Tom and his wife, Nancy, were going to visit George, one of Tom's previous colleagues at the University of Cincinnati. This was their first visit to George at his long-term care facility and they were quite nervous.
They didn't know precisely what condition George was in, and they had no idea how to interact with him. What they knew for sure, however, was that they couldn't visit the way they always had when the three got together.
Family members or other very close loved ones who are accustomed to visiting may have a set routine and may have learned some or all of the tips below. But if you're a friend visiting for the first time, or if you don't visit the person very often, you may feel awkward and not know what to do.
An entire book could be written about this topic. I'm going to list some of the most important things to do (and not to do) when you visit a friend with dementia either in their home or in a facility of some sort.
I have compiled these tips based on four sources: an article of mine published here on the Huffington Post, an article published by Carole Larkin on the Alzheimer's Reading Room, and personal communications from Teepa Snow (05.30.13) and Tom and Karen Brenner (10.03.13)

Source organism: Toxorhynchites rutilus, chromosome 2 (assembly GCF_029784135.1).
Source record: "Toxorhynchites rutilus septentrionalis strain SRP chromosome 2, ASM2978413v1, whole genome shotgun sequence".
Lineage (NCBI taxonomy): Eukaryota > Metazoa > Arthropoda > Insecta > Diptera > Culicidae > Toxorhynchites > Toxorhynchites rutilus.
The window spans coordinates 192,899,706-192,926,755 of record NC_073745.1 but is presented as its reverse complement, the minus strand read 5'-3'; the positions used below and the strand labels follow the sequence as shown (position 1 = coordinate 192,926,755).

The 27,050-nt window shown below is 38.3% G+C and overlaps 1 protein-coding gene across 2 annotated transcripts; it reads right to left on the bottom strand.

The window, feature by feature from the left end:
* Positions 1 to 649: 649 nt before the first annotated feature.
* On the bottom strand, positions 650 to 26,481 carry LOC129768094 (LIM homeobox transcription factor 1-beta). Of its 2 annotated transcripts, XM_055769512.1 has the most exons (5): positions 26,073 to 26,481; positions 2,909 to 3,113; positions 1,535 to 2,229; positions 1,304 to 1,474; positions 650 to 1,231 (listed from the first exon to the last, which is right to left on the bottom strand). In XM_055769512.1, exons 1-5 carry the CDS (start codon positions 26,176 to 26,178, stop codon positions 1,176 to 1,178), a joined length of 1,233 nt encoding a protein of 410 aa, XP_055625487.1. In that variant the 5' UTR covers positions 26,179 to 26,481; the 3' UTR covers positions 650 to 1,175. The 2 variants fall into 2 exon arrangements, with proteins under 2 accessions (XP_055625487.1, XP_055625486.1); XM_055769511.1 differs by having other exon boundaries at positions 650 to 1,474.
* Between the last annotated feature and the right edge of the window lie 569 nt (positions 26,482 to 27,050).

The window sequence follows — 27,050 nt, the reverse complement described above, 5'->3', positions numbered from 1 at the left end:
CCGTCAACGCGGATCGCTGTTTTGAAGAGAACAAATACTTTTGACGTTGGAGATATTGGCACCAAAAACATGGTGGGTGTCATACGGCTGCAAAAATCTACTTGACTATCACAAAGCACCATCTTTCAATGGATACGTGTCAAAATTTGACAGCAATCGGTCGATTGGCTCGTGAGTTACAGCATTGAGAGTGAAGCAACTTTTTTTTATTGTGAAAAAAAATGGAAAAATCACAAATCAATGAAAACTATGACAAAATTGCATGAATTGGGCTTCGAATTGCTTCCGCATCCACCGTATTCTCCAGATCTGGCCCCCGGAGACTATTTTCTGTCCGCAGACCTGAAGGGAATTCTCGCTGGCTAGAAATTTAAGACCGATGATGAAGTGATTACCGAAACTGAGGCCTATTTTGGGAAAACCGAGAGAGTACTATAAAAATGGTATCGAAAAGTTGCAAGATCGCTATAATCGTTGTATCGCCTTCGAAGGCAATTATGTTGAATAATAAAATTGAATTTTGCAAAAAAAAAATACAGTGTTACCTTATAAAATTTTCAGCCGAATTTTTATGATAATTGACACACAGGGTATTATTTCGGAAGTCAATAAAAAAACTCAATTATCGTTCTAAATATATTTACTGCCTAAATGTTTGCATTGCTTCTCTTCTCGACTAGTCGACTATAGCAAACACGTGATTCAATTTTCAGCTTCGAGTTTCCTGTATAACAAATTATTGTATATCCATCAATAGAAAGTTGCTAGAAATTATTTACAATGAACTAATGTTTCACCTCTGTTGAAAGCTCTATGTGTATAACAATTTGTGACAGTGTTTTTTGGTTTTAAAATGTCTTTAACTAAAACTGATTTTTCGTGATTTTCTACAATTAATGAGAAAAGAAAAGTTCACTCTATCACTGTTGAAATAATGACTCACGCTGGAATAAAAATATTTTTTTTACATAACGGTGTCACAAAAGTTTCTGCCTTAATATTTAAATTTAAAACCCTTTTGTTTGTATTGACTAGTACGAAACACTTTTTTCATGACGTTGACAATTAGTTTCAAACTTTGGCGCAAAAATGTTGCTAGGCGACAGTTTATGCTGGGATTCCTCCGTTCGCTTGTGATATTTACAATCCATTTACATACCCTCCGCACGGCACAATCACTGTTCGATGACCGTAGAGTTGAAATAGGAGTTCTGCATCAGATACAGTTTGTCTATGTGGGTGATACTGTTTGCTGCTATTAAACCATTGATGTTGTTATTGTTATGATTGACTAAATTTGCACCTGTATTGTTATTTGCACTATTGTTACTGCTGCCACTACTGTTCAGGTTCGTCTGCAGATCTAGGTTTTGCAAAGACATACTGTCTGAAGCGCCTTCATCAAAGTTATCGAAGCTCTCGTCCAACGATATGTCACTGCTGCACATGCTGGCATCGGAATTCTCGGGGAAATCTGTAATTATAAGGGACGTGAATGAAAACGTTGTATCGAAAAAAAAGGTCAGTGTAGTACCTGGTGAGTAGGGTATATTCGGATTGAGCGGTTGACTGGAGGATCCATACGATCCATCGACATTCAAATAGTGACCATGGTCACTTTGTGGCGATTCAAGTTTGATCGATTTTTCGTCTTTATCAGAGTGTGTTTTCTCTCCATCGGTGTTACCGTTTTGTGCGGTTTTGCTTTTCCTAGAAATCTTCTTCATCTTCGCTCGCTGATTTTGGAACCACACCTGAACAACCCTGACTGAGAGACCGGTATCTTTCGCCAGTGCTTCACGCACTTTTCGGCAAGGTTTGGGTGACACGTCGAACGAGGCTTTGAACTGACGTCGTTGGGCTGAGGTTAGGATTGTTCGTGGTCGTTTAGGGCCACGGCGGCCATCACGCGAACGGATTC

When I reviewed the sources I discovered that several tips were found in two or more of them. I discovered that the total of 25 items could be distilled down into 10:
1.Start off by looking friendly, making eye contact, offering a handshake and introducing yourself (Snow, Larkin)
2.Be at their level physically -- bend down if necessary -- for example, if they are in a wheelchair. (Larkin)
3.Talk about the old times more than recent information (Snow)
4.Don't ask if they remember something (Marley; Larkin)
5.Speak calmly, slowly and in short sentences (Larkin, Snow)
6.Ask only one question at the time and pause between thoughts or ideas to give them a chance to answer. (Larkin, Snow)
7.Don't correct them or argue with them (Marley, Larkin, Snow)
8.Keep memories positive. Don't bring up topics that could upset them. Turn negatives into positives (Marley, Snow, Larkin)
9.Do something with the person rather than just talking to them. Bring pictures, CDs of music the person used to enjoy, or other "props" (such as items related to one of the person's special interests), to bring up old memories. (Snow, Brenners)
10.Tell them what you are going to do before you do it - especially if you are going to touch them. (Larkin)
Following these tips should make you feel more at ease and make your visit more enjoyable.
Does anyone have any additional tips for visiting a friend with Alzheimer's?
Marie Marley is the award-winning author of Come Back Early Today: A Memoir of Love, Alzheimer's and Joy. Her website contains a wealth of information for Alzheimer's caregivers.